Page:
A. We have people from around the world. They come here but not for serious reasons. They come to party, to get away, to retire. A lot of craziness goes on. Then you have the wildlife. You have snakes in your yard and escaped monkeys roaming the streets. It's got a weird feel to it.
Q. "Peter and the Starcatchers" was a change of pace for you. How did you get into writing young adult fiction?
A. I played with (author) Ridley Pearson in a rock band called The Rock Bottom Remainders (along with other writers, such as Stephen King and Amy Tan). We were not a good rock band. But we all became good friends. Ridley was reading Peter Pan to his daughter, and she asked him how Peter Pan met Captain Hook. I saw him that weekend, and he pitched the idea of writing a book about Peter Pan. We thought we'd write one book. It ended up being a 500-page book, and we ended up writing five.
Q. Do you miss working at a newspaper?
A. No (laughs). I did it for almost 30 years. I don't really miss the deadline pressure of always having a column due.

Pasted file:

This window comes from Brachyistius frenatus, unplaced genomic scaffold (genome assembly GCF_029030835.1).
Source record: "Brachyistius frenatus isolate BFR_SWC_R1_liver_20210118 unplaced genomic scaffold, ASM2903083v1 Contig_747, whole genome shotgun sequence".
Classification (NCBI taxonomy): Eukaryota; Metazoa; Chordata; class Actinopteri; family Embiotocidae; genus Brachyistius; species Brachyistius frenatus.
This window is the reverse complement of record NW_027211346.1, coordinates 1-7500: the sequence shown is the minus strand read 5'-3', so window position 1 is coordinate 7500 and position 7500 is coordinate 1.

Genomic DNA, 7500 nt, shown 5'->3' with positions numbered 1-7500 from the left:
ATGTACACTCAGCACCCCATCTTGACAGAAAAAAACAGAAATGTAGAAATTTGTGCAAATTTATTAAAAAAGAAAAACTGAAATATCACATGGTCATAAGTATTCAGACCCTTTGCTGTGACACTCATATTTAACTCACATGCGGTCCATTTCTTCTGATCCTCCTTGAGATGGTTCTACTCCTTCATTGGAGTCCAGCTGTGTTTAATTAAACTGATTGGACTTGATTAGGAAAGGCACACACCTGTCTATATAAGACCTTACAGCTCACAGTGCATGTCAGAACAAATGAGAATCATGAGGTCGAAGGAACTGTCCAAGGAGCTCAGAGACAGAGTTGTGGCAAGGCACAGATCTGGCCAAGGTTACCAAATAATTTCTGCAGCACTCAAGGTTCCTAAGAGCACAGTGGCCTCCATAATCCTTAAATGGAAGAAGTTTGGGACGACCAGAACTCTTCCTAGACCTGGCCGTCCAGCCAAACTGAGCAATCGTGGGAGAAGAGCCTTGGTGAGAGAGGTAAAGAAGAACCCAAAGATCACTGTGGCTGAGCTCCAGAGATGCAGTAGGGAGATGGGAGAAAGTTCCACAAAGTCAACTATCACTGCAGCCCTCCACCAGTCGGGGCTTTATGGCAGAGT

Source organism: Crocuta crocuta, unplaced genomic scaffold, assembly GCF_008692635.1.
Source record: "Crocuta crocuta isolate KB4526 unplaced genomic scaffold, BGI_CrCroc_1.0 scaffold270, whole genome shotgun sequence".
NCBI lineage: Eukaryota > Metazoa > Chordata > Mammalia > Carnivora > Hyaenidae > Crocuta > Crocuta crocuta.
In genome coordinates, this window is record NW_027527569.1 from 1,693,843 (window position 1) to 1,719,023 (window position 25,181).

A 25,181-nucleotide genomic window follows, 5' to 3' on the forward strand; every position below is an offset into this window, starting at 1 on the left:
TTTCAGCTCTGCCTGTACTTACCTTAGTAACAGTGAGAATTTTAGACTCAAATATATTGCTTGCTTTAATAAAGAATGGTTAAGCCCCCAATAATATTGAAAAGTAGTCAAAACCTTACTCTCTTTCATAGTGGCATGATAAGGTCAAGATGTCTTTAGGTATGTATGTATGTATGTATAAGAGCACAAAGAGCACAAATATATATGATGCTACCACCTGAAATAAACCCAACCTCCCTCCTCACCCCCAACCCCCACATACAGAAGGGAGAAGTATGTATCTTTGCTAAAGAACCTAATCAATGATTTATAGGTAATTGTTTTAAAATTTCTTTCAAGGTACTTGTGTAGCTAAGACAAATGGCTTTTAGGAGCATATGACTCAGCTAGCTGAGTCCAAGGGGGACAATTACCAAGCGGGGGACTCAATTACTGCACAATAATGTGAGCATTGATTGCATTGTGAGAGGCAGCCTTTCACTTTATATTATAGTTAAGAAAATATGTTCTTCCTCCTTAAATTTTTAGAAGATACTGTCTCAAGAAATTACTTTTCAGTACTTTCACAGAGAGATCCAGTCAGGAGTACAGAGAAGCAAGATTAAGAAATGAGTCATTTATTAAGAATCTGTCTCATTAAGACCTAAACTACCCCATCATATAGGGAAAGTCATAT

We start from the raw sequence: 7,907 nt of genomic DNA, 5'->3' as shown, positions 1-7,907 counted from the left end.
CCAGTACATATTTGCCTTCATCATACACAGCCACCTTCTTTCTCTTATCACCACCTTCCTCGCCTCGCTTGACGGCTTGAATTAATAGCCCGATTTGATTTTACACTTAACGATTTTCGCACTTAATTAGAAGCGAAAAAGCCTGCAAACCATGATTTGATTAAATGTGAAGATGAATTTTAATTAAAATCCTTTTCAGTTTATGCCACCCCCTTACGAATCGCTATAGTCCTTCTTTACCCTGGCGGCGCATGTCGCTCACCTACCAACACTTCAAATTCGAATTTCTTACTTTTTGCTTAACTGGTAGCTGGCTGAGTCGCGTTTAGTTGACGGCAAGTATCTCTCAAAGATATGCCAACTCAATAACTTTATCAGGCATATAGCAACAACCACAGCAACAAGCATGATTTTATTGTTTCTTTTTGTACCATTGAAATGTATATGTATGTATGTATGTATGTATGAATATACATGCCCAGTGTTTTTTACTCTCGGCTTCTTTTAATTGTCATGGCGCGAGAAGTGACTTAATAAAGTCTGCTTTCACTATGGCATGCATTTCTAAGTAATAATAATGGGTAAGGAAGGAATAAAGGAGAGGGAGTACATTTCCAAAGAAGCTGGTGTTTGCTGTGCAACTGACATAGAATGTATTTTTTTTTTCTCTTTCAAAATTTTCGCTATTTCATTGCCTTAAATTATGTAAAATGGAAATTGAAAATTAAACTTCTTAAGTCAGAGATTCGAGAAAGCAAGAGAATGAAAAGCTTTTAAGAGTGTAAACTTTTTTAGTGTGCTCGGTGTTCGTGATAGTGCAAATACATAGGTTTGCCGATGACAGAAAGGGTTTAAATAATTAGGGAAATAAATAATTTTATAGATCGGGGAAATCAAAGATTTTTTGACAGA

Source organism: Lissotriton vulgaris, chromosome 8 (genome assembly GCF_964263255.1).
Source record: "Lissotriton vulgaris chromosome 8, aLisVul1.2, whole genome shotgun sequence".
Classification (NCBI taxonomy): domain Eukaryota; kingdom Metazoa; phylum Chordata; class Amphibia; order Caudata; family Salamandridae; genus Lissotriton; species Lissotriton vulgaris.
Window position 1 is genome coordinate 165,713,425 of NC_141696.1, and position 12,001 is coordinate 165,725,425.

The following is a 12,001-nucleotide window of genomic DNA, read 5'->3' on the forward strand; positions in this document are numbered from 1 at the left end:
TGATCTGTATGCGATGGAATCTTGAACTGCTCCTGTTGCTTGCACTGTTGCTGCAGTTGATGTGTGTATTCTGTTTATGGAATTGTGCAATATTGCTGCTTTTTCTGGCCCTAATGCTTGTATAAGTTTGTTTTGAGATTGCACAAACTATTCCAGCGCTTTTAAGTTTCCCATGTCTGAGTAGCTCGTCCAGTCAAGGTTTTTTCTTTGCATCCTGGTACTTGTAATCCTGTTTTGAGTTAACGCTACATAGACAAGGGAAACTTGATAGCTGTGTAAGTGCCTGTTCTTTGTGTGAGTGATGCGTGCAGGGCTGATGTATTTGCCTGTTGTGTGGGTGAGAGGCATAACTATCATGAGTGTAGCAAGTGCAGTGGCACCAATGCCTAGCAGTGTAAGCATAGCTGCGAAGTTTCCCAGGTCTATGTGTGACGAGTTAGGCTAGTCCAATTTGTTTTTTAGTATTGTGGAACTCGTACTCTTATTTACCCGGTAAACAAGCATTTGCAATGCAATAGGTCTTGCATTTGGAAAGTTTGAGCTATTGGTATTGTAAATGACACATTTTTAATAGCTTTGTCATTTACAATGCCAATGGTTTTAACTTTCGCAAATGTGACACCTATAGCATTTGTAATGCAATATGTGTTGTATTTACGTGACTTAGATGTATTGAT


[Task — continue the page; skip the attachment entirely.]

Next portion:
Q. What advice do you have for people who want to write humor columns?
A. It's harder than it looks. It should look easy. But most of the people I know who do it for a living really sweat over it. My advice: Don't beat a joke to death. I see that too often. But it's hard to teach someone to write humor. It's kind of hard to tell someone, "Hey, just be funny."
Dave Barry is just one of many high-profile authors coming to the Savannah Book Festival. We caught up with a couple more, as well.
Appearing: 1:30 p.m. Feb. 16 at the Jepson Center
Recent work: Young adult series "The Paladin Prophecy"
Famous for: Co-creator of "Twin Peaks," writer on "Hill Street Blues"; wrote a trilogy of books about the history of golf
On "Paladin Prophecy": The first in the series about a seemingly average boy who has remarkable powers came out to critical acclaim, and now he's working on the second in a trilogy. He's hoping it follows in the footsteps of "Harry Potter" or "Twilight," young adult series that have been adapted to the big screen. "I've always had the idea in the back of my head. Then my 9-year-old son came up to me and said, 'Dad why don't you write a book I'd want to read?'<2009>"